Accident Report Sheds Light Onto Bus Crash That Killed 12-Year-Old Girl

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What to Know

  • Girl, 12, killed in bus crash Wednesday in Mesquite.
  • Seven other people, including three students, were transported to area hospitals with injuries that were not life threatening.
  • The cause of the crash is under investigation.

An accident report released by the Mesquite Police Department Thursday provides some insight into a school bus crash that killed a 12-year-old girl Wednesday afternoon.

Jazmine Alfaro Villarreal, 12, was trapped onboard the bus after it crashed along Lawson Road shortly before 4 p.m Wednesday. At least one person tried to free the Terry Middle School student, but was unable to do so before being pulled away.

Villarreal Family
L-R: Sisters Jaylene Alfaro Villarreal, 11, and Jazmine Alfaro Villarreal, 12.

"My girlfriend was trying to save her," said 7th grader Sergio Conaway, of Villarreal. "She couldn't because the bus driver had pulled her out and the bus had caught on fire after that."

Villarreal's 11-year-old sister, Jaylene Alfaro Villarreal, was also onboard the bus and saw her sister but said she was unable to reach her.

According to the accident report, the bus crashed and caught fire after the driver lost control of the vehicle and first ended up off the road and then headed into oncoming traffic.

"The bus started swerving left and right and then, like, I had flew out of my seat," Conaway told NBC 5 Wednesday afternoon.

The driver, 67-year-old John Johnson, of Garland, was behind the wheel of the school bus when for some reason the rear wheels slid off the pavement and onto the grassy slope. Johnson then pulled the bus back to the left, over-correcting and driving the bus into oncoming traffic.

The report said Johnson then turned the bus back to the right, to avoid oncoming traffic, and ended up hitting the ditch where the bus rolled onto its right side, slid and came to rest after hitting a utility pole.

A power line from the pole then fell onto the bus, igniting the fire, police said.

"It slammed into an electric pole and then it started getting smoky and fiery," said Ramona Mitchell, 6th grader. "A student that I didn't know, a girl, she helped me unbuckle and then I ran out to safety."

With the bus on its right side, the main entry/exit point was blocked by the ground; Students were forced out of the bus through the emergency hatch in the roof and through the rear emergency exit.

Witnesses to the crash were among the first responders and helped 41 of the 42 children onboard escape the burning bus as it filled with smoke.

Tonya Warren, a substitute teacher in another district, was on her way home from work when she saw the bus fishtailing on Lawson Road.

"I was like, 'It’s going to tip over. It’s going to tip over," said Warren. "I grabbed my cell phone and I called 911."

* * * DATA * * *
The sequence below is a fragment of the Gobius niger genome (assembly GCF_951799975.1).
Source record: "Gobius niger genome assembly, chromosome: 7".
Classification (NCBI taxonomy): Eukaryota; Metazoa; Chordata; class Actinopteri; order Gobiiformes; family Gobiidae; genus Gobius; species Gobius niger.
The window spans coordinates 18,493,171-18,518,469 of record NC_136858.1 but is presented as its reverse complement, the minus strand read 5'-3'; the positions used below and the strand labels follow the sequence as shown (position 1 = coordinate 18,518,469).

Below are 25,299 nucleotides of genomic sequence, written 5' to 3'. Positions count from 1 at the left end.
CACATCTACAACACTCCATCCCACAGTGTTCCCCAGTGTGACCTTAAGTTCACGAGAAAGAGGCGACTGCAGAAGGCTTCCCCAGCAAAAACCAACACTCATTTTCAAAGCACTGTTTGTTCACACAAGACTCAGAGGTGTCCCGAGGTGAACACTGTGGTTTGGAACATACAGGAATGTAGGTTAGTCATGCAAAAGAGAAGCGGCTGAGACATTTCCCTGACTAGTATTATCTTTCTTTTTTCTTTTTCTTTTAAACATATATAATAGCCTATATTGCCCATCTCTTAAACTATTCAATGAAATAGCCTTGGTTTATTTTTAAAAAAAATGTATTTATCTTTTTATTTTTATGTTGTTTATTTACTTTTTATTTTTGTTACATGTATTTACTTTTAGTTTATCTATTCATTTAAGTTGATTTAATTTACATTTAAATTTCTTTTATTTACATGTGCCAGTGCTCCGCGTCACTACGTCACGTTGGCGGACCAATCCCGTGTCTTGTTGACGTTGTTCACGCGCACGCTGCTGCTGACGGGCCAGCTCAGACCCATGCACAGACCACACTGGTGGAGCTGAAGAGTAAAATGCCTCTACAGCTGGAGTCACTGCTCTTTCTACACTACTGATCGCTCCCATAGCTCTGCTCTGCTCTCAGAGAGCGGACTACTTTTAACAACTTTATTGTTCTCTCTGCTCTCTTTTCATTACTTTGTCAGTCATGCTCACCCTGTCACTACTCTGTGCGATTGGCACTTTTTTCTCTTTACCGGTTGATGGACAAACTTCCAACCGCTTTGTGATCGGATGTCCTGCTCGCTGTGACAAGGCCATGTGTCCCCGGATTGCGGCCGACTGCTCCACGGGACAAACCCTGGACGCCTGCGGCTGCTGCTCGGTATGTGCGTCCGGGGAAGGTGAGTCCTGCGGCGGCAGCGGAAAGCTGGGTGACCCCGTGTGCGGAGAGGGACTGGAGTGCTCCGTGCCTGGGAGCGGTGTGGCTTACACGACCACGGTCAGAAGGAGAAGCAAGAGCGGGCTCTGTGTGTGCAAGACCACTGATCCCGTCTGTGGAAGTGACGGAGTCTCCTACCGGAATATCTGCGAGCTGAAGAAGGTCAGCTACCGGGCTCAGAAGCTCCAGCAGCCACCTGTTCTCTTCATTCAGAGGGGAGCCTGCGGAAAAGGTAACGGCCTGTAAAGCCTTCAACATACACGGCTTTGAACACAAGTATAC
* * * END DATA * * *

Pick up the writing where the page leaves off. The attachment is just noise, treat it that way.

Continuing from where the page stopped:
Warren said she parked her car and ran to the back of the bus, where children were hopping out of the emergency exit. Warren could see flames under the bus.

Other bystanders stopped their vehicles and worked to free the trapped student. Warren said at least one man was using tools he pulled from his pickup to try and free her, but they couldn’t.

"It was just chaotic and it was horrible. I’ve never seen anything like that," said Warren. "I haven’t been able to sleep."

"It’s hard knowing you’re right there and not being able to help anymore than you can. I tried. I did the best I could and so did the other people that were there," said Warren.

In all, seven people were hospitalized following the crash including the bus driver, three students and three police officers. Some of the students were treated for cuts and abrasions while the three officers were treated for smoke inhalation. None of the survivors had injuries that were life threatening, police said.

Officials with the Mesquite Independent School District said the bus was equipped with seat belts and that they credit that safety feature with saving so many lives.

Officials have not said what led to the bus initially leaving the pavement, causing the crash.

Villarreal's cause of death, meanwhile, has not yet been confirmed.

Thursday Villarreal’s godmother Alecia Torres said the family’s not only dealing with grief, they’re also looking for answers about how this tragedy happened.

"Her life has just been cut way too short. It's not right and somebody needs to tell us why,” said Torres.

She says an incident report stating the bus’s wheels left the road before it over-corrected and flipped into the ditch doesn’t paint a full picture.

“A 12-year-old little girl died seven minutes from home, so whoever’s idea it was that it’s OK to take that swerving road with no guardrails, with ditches, with all those curves … now a child will not come home,” said Torres.

Witnesses that spoke with NBC 5 on Wednesday afternoon said the stretch of road where the crash took place is a known trouble spot. According to data from a TxDOT database, there have been more than 68 crashes in the area since 2010.

The City of Mesquite told NBC 5 Thursday that once the police department completes their investigation of the crash, they'll take a look at the roadway to see if any improvements need to be made.

"On any road, in any community, there can always be contributing factors to road safety, such as excessive speed or distracted driving," the city said. "We are always looking at ways in which we can enhance traffic safety in Mesquite and we are taking look at this area of roadway."

Accident Report

A Go Fund Me account has been established to help the Villarreal family with funeral expenses and other expenses related to the crash.

NBC 5's Diana Zoga, Maria Guerrero, Meredith Yeomans and Jack Highberger contributed to this report.

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